Laura Parnes' Lounge Act
Even in a visual culture where the simplest graphic gestures are seen to be richly overdetermined, there are some marks that are clearly accidental.
These are the ones to watch. Take ink blots, for instance, a device of such prodigious payoff in signification that even Warhol couldn't corner its market, leaving multitudes of artists to exploit it in his wake (as probably not a few had done before). Ink blots can be located on a field defined by the intersection of art and innocence. They can also mark out moves within an area bounded by design and chance. Another set of relevant oppositions are clinical diagnostics and freestyle interpretation. Or, history (the inkblot is nothing if not a mark with a traceable past) and eternal presence (it can always be made new, spontaneously). Finally, the inkblot can be caught between the vectors of elitism and accessibility.
This last set of coordinates is a good way to frame one of Laura Parnes' recent projects, which took her, in 1992, to a venerable topless bar in Tribeca called the Baby Doll Lounge. The Lounge itself is another good occasion for plotting perpendicular vectors of signification. Sex workers and artists. Clients and collectors. Voyeurs and garden-variety spectators.
And so on.
Imagine now a three dimensional model in which all these fields of signification are stacked. Or, for a slightly less theoretical exercise, imagine the night Parnes spent at the Baby Doll, asking customers to free associate about ink blots, distributed in the form of small, black-on-red cards. Comments were written in the margins, as for example "I look at it and, of course, I see sex." Well, wouldn't you? Freud thought you might, and Parnes too, as this respondent clearly knew, adding that the sex is visible there "Purposefully on your part, I presume." But not everyone saw it that way. One customer, in point of fact, saw art ("Elergy to the Spanish Republic," he labeled the blot, as if for a Motherwell with a sinus problem).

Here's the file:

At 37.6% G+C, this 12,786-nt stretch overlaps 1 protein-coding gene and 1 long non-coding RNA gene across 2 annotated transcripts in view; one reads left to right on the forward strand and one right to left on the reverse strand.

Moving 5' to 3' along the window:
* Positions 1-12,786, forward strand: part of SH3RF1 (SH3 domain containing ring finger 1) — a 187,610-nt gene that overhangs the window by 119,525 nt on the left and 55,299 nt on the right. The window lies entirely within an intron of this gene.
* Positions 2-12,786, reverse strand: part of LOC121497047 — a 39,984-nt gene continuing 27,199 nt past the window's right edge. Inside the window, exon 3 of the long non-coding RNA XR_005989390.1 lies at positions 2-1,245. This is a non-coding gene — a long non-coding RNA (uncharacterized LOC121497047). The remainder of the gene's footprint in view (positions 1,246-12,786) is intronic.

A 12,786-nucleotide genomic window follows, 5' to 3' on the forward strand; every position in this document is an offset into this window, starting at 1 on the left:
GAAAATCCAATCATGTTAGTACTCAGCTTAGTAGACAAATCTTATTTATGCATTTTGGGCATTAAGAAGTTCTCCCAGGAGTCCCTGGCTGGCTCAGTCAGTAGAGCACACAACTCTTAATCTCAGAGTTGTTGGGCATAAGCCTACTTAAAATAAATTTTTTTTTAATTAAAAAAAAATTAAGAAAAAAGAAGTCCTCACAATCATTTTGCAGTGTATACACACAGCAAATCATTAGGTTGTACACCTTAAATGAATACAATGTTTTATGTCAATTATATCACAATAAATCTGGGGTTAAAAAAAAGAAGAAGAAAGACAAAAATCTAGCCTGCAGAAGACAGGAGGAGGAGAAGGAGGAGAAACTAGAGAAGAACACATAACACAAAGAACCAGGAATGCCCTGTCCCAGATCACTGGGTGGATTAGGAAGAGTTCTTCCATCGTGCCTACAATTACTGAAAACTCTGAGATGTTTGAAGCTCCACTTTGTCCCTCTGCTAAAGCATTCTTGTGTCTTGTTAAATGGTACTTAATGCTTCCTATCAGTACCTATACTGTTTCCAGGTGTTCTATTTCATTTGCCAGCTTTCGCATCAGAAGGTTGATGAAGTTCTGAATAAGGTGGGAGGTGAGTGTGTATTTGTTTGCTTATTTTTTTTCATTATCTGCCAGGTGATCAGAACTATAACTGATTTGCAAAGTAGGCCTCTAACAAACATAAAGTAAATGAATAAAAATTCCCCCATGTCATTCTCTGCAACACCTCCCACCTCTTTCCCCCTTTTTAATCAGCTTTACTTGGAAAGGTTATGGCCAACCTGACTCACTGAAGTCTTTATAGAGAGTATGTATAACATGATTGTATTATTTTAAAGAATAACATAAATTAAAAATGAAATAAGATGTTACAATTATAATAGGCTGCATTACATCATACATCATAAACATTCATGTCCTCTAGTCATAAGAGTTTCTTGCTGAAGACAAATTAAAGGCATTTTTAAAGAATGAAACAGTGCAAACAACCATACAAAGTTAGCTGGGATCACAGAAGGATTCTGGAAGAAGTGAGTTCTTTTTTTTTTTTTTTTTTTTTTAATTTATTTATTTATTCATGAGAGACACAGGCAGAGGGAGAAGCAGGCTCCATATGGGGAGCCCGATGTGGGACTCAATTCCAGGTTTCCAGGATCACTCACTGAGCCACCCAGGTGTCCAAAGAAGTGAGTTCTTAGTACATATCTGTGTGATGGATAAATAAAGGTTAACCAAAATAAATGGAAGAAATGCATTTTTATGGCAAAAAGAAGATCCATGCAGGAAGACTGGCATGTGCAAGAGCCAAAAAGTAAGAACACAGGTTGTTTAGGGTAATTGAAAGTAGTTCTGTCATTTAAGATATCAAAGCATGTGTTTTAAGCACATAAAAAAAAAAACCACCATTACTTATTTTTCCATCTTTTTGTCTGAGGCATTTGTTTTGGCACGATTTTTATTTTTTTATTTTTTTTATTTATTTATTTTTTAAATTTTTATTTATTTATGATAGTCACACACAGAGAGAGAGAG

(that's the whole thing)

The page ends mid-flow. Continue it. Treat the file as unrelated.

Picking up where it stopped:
Another saw a less agreeable form of disingenuousness ("A feeble attempt to be deep.") And then -- let's not forget this is a drinking establishment -- there were slightly less cogent remarks, about cave men's clubs, hamburger buns, elephants' trunks and more, most of it also, naturally, about human bodies and their business.
In addition to passing around the ink blot cards, Parnes asked customers to make drawings on paper doilies. Here things got truly dicey, as most adults are more self-confident about using words than making pictures. Three of the most accomplished, and legible, drawings were made not by customers but dancers (arguably more alert, almost certainly less sloshed, than the men who watch). Of these, two are sketches of women, proud and muscular. Most of the rest are half-hearted doodles, sadly aimless, and without any of the anger that roused one customer, for example, to tell Parnes her work is condescending. "I tell him," she reports answering, "that he is probably right."
Which is, after all, a fairly radical thing to say. It isn't a crime and shouldn't be, but neither is it source of esteem to be a customer at a topless bar. Parnes is within rights to suggest that not all forms of spectatorship are equal. Making these men consider that proposition is not a bad idea. In other words, what distinguishes Parnes' art-impelled excursion into the world of sex workers from so many other recent sorties (apart from the fact that it took place more than four years ago) is that Parnes does not try to have it both ways. That is, she doesn't show us naked women ("there's enough of that already," she says). She acknowledges that being a topless dancer or a prostitute is a legitimate way to make money, but is also "extremely alienating." And she is flat-out opposed to what she sees as a rampant "commodification of nihilism."
Now, without wanting to sound like Jesse Helms, or Andrea Dworkin, I think it's possible to say that irony and ambiguity have been oversold. Muddled thinking abounds on the subject of women paid (at best) to be sex objects (or objects of other less mainstream appetites). Many artists have simply exploited the confusion. Parnes doesn't pretend to resolve it single-handedly, but she's made some bold attempts, throwing light in places that look much better dark. William Burroughs, she reminds us in a new work, did in fact shoot his wife to death, which is a bad thing, not a deliciously decadent one. On the other hand, teenage girls should be able to dress as they want without fear of violence, despite what their terrifyingly hate-filled mothers tell Sally Jessy Raphael -- feelings made the more vivid in a recent video work by Parnes. Gender-blind opportunity for self-determination is not a fact of life. Galleries come and go; the Baby Doll remains. That's a blot worth taking a good look at.